A Quieter Christmas

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It’s early morning, and I stretch awake, my half-dreaming brain struggling to focus on the real world. Derek’s off to work, and I’ve slept in – a lovely luxury. The dogs let me sleep is my initial thought. Then I remember. Belle and Gretel are gone. And Murphy – our sole remaining dog – eyes me quietly from the edge of the bed.

The Bunker is cleaner now, and I’ll admit to using less air freshener (older dogs can stress the freshener and scented candles budget). I rarely have to double mop a floor, and the living room carpet is slowly recovering its former nap. Even our backyard grass shows improvement — Belle’s favorite mudhole is filling back in (she and Gretel loved to eat mud – the vet could never figure out why).

We’ve downsized from a four-day supply “bistro” dog feeder to a petite, green bowl that matches the kitchen decor. We filled it three days ago, and it hardly looks touched, even though we know Murphy eats – he’s a 15 pound nibbler.

Life goes on without the ‘girls’, but it’s a quiet life. I have to stop myself from calling their names at times. And Murphy rarely leaves my side. He’ll adjust. And so will Derek and I.Come Christmas morning, we’ll toast their memories with egg nog and remember all those Christmases past with puppy paws and wagging tails. Perhaps by this time next year, the Bunker will ring to the happy barks of a new set of paws.

Maybe. It’s tough to replace loved ones. Thanks, Belle and Gretel for many wonderful years and lots of canine kisses. We’ll see you one day – and we’ll all run without pain in never-ending Sonshine.

Facts of the Fiction – The Armageddon Strain Comes to Life

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WHEN I WROTE the first draft of my second novel, The Armageddon Strain, something in the back of my mind feared parts of the plot would one day come true. Welcome to “one day”.

The H5N1 avian influenza virus used as the backbone of a new hybrid monster plague in The Armageddon Strain is decimating bird populations in parts of China and Southeast Asia. Up until just a week or so ago, reports of these infections have shown a remarkable resistance to the virus among chickens – in other words, the chickens became infected but survived the virus only to be slaughtered by humans in the culling process that remains one of the best ways to prevent further spread.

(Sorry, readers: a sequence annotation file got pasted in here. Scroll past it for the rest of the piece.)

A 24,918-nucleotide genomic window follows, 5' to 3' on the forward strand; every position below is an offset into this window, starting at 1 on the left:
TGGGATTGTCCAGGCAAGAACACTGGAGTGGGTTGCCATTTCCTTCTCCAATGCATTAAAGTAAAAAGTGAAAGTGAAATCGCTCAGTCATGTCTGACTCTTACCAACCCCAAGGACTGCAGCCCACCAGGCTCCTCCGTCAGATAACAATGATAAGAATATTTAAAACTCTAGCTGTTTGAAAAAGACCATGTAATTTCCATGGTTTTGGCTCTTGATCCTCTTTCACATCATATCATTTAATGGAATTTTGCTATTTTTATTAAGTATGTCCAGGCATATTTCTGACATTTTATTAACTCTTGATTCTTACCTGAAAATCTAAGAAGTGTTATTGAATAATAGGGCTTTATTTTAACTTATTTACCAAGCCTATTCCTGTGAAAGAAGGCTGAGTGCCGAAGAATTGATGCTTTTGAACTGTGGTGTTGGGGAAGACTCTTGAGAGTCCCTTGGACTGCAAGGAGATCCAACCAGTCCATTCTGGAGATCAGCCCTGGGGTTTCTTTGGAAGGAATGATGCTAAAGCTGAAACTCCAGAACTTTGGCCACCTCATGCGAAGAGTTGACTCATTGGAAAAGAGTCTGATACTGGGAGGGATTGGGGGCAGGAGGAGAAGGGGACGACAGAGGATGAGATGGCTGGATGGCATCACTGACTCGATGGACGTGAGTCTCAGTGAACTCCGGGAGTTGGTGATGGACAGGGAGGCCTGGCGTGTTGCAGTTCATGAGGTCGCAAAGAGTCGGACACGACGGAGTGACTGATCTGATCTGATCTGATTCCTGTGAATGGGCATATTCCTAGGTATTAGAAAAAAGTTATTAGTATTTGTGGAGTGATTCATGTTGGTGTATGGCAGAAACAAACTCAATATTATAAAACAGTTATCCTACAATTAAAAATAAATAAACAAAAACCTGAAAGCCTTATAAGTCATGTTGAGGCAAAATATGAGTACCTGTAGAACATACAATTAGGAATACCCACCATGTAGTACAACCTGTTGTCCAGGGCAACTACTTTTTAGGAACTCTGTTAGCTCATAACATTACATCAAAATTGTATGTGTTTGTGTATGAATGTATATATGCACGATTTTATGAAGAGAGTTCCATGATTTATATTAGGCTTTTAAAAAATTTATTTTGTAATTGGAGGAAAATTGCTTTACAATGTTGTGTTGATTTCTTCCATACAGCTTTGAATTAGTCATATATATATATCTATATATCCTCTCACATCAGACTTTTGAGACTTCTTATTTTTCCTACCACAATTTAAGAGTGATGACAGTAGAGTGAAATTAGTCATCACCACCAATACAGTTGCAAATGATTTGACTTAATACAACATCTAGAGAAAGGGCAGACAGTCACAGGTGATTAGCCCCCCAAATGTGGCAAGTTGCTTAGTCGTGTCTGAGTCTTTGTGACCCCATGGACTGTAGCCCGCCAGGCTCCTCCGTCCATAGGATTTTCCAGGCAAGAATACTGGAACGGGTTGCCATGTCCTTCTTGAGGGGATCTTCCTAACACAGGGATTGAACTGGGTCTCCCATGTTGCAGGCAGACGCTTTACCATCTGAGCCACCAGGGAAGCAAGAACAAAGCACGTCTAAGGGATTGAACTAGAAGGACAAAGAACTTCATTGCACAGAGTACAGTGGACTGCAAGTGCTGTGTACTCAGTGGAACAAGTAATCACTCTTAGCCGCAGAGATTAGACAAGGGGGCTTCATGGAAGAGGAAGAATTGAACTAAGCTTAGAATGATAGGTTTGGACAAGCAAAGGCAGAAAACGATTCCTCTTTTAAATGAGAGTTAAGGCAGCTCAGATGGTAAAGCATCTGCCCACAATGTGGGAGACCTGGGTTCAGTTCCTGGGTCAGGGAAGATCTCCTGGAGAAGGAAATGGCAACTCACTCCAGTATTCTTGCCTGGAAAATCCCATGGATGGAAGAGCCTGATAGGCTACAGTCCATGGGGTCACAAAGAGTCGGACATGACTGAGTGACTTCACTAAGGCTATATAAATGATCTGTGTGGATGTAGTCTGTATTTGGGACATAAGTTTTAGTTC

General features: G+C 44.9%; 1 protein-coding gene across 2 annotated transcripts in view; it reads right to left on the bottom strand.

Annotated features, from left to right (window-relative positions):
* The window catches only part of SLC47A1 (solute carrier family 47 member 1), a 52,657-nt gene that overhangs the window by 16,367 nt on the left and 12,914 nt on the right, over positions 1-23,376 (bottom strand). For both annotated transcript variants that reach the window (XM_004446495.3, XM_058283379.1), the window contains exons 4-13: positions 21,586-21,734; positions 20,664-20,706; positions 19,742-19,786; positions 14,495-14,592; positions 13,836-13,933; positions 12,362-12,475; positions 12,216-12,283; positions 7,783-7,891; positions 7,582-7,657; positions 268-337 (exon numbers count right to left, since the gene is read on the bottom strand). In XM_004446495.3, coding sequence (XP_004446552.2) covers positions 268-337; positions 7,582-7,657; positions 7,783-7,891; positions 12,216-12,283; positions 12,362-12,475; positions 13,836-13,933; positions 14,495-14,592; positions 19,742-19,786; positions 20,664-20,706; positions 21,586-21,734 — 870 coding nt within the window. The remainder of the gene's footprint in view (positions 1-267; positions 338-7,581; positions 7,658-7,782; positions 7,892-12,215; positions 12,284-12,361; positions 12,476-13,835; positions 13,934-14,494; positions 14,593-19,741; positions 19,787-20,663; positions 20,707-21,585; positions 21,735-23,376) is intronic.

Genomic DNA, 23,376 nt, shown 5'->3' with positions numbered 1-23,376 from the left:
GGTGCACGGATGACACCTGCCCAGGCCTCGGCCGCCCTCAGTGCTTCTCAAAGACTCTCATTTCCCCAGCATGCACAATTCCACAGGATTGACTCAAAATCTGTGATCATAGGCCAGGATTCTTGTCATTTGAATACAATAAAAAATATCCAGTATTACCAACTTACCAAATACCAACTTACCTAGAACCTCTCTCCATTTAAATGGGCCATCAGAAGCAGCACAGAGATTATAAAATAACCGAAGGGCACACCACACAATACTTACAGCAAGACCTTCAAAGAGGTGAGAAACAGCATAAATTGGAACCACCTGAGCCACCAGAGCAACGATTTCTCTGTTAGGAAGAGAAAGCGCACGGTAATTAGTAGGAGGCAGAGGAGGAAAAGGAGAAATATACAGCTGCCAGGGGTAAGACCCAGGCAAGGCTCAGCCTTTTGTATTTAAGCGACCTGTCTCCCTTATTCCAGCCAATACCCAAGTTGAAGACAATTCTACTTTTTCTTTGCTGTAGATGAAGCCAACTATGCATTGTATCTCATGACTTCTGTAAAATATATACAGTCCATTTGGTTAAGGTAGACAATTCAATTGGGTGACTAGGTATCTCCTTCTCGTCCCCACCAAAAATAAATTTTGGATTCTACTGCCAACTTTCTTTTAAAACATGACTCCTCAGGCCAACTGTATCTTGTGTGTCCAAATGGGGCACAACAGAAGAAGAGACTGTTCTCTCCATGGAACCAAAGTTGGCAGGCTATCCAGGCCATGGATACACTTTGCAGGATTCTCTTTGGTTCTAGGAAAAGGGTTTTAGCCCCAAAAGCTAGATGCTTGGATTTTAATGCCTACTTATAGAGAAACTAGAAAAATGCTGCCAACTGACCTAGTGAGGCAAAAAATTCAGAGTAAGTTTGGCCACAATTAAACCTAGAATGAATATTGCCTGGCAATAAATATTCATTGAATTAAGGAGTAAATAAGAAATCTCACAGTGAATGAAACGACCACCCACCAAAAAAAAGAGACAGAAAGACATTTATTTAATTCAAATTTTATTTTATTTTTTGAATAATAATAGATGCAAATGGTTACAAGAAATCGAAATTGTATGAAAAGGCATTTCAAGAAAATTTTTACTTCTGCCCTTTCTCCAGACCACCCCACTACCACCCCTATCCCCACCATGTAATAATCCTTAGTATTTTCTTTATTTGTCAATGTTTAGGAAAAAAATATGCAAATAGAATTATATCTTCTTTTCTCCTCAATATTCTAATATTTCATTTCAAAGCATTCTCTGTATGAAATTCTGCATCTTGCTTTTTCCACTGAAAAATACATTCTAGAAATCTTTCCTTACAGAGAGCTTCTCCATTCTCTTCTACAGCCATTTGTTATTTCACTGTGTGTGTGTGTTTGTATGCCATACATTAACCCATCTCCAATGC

But now the rules have changed.China is now reporting over 500 deaths in chickens – directly from viral infection. H5N1 is preying on domestic birds, and it’s killing them at an alarming rate. Bear in mind, too, that whenever China gives out information, that you must evaluate that information in light of China’s reluctance to reveal anything negative. So, one has to wonder if the numbers might not be much higher.Both Derek and I write from the headlines – we extrapolate today’s news into a five year advance future. I wrote AS in 2004. You do the math.

And God Loves Even the Little Birds

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In Matthew 10:28-31, Jesus tells us, “Do not be afraid of those who kill the body but cannot kill the soul; rather be afraid of God, who can destroy both body and soul in hell. For only a penny you can buy two sparrows, yet not one sparrow falls to the ground without your Father’s consent. As for you, even the hairs of your head have all been counted. So do not be afraid; you are worth much more than many sparrows!” 

WHAT a great comfort! Just yesterday, I saw this amazing truth in action. While mowing our front lawn (with mulching action engaged), I was passing near a big pine along the west side of our home, when I thought I saw a small scrap of gray paper. Figuring the mower would make short work of it, I continued toward the small gray item. However, as I neared it, something inside me said to stop – and I did. Just inches away from the stray “paper”, I turned off the mower and knelt down. A bird! A tiny, fledgling, not yet old enough to fly.

It tore at my heart. This small baby had probably stood on the edge of the nest waiting for his parents and fallen to the hard ground. I sighed, preparing to remove the dead bird from the lawn.But to my amazement, I saw it breathe. Continue reading